“Diverse people working as one had the ability to transform and unite a nation,” Nelson said. “These hardy laborers achieved a oneness that can guide us, as a people, to move forward to fulfill God’s plan for this nation, the world and all of his children.”
Nelson brought to the festivities a spike that pioneer-prophet Brigham Young had created for the completion of the rail line connecting Ogden to Salt Lake City.
“This iron spike is engraved with these words: ‘Holiness to the Lord.’ These words honor and thank our Lord, who watched over his people as they completed the link to the nation’s new train system,” he said.
Besides the thousands of Chinese and Irish immigrants who famously completed the herculean task, many Latter-day Saint laborers helped make the coast-to-coast rail system a reality.
Church founder Joseph Smith’s charge to the apostles, his growing role as a city leader, and the cornerstone ceremonies for the Nauvoo Temple.
Details about all that and more can be found in the latest volume of “The Joseph Smith Papers.”
The “Documents, Volume 8” edition covers February through November 1841, according to a news release, and depicts a mushrooming city abuzz with activity near the mighty Mississippi.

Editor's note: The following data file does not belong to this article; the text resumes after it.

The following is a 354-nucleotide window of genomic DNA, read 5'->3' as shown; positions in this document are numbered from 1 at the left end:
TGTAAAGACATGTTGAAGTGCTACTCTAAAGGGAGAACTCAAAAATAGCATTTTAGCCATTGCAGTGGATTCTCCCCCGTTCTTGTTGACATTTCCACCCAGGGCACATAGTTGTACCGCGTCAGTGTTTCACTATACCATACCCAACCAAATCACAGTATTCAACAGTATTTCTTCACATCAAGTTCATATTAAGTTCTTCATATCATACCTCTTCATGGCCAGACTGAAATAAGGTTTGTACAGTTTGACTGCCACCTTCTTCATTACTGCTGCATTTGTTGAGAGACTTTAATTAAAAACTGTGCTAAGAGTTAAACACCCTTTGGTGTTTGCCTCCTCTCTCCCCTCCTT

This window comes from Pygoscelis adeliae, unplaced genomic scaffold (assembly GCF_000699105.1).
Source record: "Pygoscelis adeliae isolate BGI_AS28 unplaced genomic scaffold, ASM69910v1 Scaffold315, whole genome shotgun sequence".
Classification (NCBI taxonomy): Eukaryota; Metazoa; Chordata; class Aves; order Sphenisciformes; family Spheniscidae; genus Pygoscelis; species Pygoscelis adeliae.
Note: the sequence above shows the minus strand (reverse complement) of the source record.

“It is a time of relative calm, hope and optimism,” Brent M. Rogers, one of the volume’s co-editors, said in the release. “But the months covered in this volume are not without their difficulties. One can see an approachable and relatable Joseph Smith as he deals with debt repayment and the death of family members — life experiences that continue to resonate today.”
The volume, from Church Historian’s Press, contains 99 documents, including personal correspondence, revelations, discourses, financial documents and meeting minutes.
Quote of the week
“This is a religion that loves The Jews. In my experience, [Latter-day Saints] don’t always have the most accurate notions of what a modern Jew is, but they always feel positively toward us, perhaps as an outgrowth of their preoccupation with ancient Israelites.”
David A.M. Wilensky, online editor, writing in The Jewish News of Northern California after a tour of the newly renovated Oakland Temple
Mormon Land is a weekly newsletter written by David Noyce and Peggy Fletcher Stack. Subscribe here.